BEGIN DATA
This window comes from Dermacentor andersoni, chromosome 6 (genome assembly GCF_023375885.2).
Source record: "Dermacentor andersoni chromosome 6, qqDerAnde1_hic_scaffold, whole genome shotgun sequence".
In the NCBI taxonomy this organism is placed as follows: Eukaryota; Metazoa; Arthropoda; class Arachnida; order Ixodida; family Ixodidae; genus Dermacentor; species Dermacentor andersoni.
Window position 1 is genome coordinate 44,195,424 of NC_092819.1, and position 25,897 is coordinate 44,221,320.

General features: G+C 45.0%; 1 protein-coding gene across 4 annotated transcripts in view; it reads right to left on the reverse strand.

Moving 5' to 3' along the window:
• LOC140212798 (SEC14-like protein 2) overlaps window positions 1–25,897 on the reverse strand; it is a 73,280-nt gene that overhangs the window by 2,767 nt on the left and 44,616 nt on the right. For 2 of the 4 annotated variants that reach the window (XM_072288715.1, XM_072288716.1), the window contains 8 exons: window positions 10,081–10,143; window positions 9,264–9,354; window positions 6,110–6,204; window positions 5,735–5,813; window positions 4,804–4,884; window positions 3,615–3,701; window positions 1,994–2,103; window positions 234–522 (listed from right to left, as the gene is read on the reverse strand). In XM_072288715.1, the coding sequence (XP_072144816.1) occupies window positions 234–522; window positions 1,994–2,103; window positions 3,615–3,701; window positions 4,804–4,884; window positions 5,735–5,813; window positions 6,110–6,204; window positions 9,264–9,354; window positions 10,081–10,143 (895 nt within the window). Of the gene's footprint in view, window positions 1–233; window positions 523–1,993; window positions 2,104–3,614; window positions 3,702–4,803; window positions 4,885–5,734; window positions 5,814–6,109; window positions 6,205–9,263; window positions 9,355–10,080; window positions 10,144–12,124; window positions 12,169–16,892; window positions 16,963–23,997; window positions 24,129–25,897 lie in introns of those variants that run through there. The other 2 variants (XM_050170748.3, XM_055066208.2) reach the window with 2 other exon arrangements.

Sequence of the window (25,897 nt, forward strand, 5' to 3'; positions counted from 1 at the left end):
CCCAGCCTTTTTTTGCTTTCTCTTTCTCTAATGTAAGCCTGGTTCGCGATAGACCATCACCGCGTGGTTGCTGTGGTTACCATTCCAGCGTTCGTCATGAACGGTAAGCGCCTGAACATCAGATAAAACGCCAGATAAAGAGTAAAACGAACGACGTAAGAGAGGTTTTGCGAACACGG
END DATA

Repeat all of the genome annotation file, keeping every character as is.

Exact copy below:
This window comes from Dermacentor andersoni, chromosome 6 (genome assembly GCF_023375885.2).
Source record: "Dermacentor andersoni chromosome 6, qqDerAnde1_hic_scaffold, whole genome shotgun sequence".
In the NCBI taxonomy this organism is placed as follows: Eukaryota; Metazoa; Arthropoda; class Arachnida; order Ixodida; family Ixodidae; genus Dermacentor; species Dermacentor andersoni.
Window position 1 is genome coordinate 44,195,424 of NC_092819.1, and position 25,897 is coordinate 44,221,320.

General features: G+C 45.0%; 1 protein-coding gene across 4 annotated transcripts in view; it reads right to left on the reverse strand.

Moving 5' to 3' along the window:
• LOC140212798 (SEC14-like protein 2) overlaps window positions 1–25,897 on the reverse strand; it is a 73,280-nt gene that overhangs the window by 2,767 nt on the left and 44,616 nt on the right. For 2 of the 4 annotated variants that reach the window (XM_072288715.1, XM_072288716.1), the window contains 8 exons: window positions 10,081–10,143; window positions 9,264–9,354; window positions 6,110–6,204; window positions 5,735–5,813; window positions 4,804–4,884; window positions 3,615–3,701; window positions 1,994–2,103; window positions 234–522 (listed from right to left, as the gene is read on the reverse strand). In XM_072288715.1, the coding sequence (XP_072144816.1) occupies window positions 234–522; window positions 1,994–2,103; window positions 3,615–3,701; window positions 4,804–4,884; window positions 5,735–5,813; window positions 6,110–6,204; window positions 9,264–9,354; window positions 10,081–10,143 (895 nt within the window). Of the gene's footprint in view, window positions 1–233; window positions 523–1,993; window positions 2,104–3,614; window positions 3,702–4,803; window positions 4,885–5,734; window positions 5,814–6,109; window positions 6,205–9,263; window positions 9,355–10,080; window positions 10,144–12,124; window positions 12,169–16,892; window positions 16,963–23,997; window positions 24,129–25,897 lie in introns of those variants that run through there. The other 2 variants (XM_050170748.3, XM_055066208.2) reach the window with 2 other exon arrangements.

Sequence of the window (25,897 nt, forward strand, 5' to 3'; positions counted from 1 at the left end):
CCCAGCCTTTTTTTGCTTTCTCTTTCTCTAATGTAAGCCTGGTTCGCGATAGACCATCACCGCGTGGTTGCTGTGGTTACCATTCCAGCGTTCGTCATGAACGGTAAGCGCCTGAACATCAGATAAAACGCCAGATAAAGAGTAAAACGAACGACGTAAGAGAGGTTTTGCGAACACGG